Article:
Oxford Junior Silences Wind in the Willows, Strikes Fear in Piglet

Audible cries rattled the WILLOWS along the river where OTTER lived when good-natured Mole brought news that the head honchos at Oxford  had struck his name from their Junior Dictionary.  Toad, who enjoyed all the latest fads, wasn't upset until he realized that there would be no more stilted HERONS pounding down the river (a lovely phrase he discovered reading Steinbeck's Of Mice and Men). 

"Yea gads!" exclaimed Badger. "Will I be the next to go?" Even the WEASELS, who had taken over Toad Hall, were aghast.  "Hair today, gone tomorrow!" 

In Winnie the Pooh's forest, just a short dusty walk down the bookshelf, another ruckus broke out when Christopher Robin brought the news to his woodland gang.  "Dear dear little PIGLET," he said, "I'm afraid you have become defunct."  Piglet's smile turned upside down.  "What's defunct?" Pooh asked.  Christopher Robin shook his head. "It means kaput. Gone. A blip on the radar." Eeyore's ears drooped. "What's a radar?" he asked.

And so it is.  Words come and go.  In 2008, author Richard Louv (Children & Nature Network) and a pack of journalists and conservationists ferreted out the news that the folks at Oxford Junior Dictionary had removed dozens of nature, farming and agricultural words, like these ones:

Photo by John Gritts
Used with Permission
Beaver, boar, cheetah, colt, cygnet, doe, drake, ferret, heron, herring, kingfisher, lark, leopard, lobster, magpie, minnow, mussel, newt, otter, ox, oyster, panther, pelican, piglet, plaice, porcupine, porpoise, raven, starling, stoat, stork, terrapin, thrush, weasel, wren.  Acorn, almond, apricot, ash, beech, beetroot, blackberry, bluebell, bramble, brook, buttercup, carnation, catkin, cauliflower, chestnut, clover, conker, cowslip, crocus, dandelion, fern, fungus, gooseberry, hazel, hazelnut, heather, holly, horse chestnut, ivy.

The list goes on: lavender, leek, melon, mint, mistletoe, nectar, nectarine, oats, pansy, parsnip, poppy, primrose, prune, radish, rhubarb, spinach, sycamore, tulip, turnip, vine, violet, walnut, willow.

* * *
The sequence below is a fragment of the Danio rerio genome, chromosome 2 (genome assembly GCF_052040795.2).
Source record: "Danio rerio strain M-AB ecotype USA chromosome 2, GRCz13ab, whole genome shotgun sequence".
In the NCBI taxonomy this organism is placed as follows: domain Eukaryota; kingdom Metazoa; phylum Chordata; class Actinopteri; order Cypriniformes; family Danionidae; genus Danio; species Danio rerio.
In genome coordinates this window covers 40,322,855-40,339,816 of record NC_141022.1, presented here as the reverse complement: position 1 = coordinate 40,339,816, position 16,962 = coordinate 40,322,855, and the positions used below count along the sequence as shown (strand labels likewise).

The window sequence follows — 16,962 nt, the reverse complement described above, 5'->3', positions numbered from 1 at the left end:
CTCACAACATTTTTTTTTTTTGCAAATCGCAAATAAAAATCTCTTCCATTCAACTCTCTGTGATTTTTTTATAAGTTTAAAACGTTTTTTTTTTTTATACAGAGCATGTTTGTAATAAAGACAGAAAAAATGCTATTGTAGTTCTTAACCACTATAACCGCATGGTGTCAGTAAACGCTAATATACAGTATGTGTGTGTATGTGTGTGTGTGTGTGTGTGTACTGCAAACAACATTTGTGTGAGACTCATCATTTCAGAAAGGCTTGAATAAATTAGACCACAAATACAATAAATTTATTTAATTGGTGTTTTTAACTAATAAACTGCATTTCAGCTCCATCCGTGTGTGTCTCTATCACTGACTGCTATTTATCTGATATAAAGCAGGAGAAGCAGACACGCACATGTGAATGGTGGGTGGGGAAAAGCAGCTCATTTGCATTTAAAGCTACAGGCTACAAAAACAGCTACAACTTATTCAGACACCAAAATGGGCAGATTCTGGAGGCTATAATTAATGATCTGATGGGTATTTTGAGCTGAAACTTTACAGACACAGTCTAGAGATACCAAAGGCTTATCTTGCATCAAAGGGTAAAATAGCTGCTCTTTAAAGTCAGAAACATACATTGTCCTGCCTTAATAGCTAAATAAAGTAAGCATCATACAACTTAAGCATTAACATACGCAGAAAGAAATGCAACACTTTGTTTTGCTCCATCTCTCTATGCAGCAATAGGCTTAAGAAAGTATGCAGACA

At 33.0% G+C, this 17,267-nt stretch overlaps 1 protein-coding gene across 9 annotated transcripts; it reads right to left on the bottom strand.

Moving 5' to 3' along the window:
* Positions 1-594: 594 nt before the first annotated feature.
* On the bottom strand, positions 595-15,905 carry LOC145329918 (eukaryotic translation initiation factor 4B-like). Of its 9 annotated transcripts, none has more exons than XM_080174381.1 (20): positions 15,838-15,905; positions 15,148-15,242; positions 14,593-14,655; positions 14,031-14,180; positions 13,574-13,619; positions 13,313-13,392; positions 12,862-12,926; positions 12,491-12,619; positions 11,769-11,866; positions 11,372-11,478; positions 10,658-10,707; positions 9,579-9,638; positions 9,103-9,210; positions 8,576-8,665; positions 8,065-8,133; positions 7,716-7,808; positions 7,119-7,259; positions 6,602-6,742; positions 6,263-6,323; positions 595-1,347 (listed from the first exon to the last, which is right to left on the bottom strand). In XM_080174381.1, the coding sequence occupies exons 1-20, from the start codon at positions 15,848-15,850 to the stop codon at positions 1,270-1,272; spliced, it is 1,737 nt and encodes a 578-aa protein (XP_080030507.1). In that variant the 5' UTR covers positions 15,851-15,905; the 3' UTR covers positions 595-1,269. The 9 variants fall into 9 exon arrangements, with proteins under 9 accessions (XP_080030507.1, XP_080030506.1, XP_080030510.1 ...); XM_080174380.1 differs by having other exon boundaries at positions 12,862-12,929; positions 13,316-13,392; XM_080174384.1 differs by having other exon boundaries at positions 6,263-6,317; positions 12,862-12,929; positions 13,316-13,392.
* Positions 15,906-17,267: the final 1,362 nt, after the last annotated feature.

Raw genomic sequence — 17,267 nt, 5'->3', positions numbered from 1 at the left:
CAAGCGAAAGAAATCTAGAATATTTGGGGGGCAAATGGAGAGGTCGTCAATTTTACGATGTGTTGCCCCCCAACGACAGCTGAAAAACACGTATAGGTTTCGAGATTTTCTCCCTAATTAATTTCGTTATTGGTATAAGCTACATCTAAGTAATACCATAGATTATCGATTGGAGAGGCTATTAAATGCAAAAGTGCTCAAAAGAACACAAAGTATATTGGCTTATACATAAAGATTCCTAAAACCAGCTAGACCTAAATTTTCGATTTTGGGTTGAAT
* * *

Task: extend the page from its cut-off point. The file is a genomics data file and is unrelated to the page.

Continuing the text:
Yep, even Steinbeck's stilted heron pounding down the river in his classic work Of Mice and Men was removed.

Enter instead words like blog, celebrity, cut-and-paste, broadband, and analogue.

Now, with the latest Oxford revision, a swarm of writers like Margaret Atwood and Michael Morpurgo (War Horse) have sent a letter to Oxford expressing why they are profoundly alarmed. "We believe the OJD should address these issues and that it should seek to help shape children’s understanding of the world, not just to mirror its trends."

Alistair Fraser, the Kootenay Lake explorer, digs deep in his blog post "Shooting the Messenger," posing the question that perhaps the Oxford editors aren't to blame so much as their decisions are a reflection of the culture - kids want to play inside because, as a child once told Richard Louv, "That's where all the electrical outlets are."

I have no desire to read or write a book about an electrical outlet.  Yet I love Shilo Shiv Suleman's Ted talk, "Using Tech to Enable Dreaming" and how she takes us inside the world of interactive books.  "Storytelling," she tells us, "is becoming more and more sensorial."  A sensory experience: something you can taste, touch, smell, hear or see.  Its how our bodies interpret the world.

I like Mole's world. "Hullo, World!" he calls out to Rat.  And I like Pooh's world, where Piglet asks, "What about me?"  A.A. Milne answers, "Yes, what about us?" And I can't help but hear the entire world of Nature answering, "Yes, PLEASE, keep us on your radar!"

NOTES: Read more at CBCNews/Arts & Entertainment. Read more in Nature Canada.


I knew bloviating was a word. I looked and looked. Even in dictionaries from the 1920s it didn't appear, it went out of use so long ago. What a shame. It's a great word!

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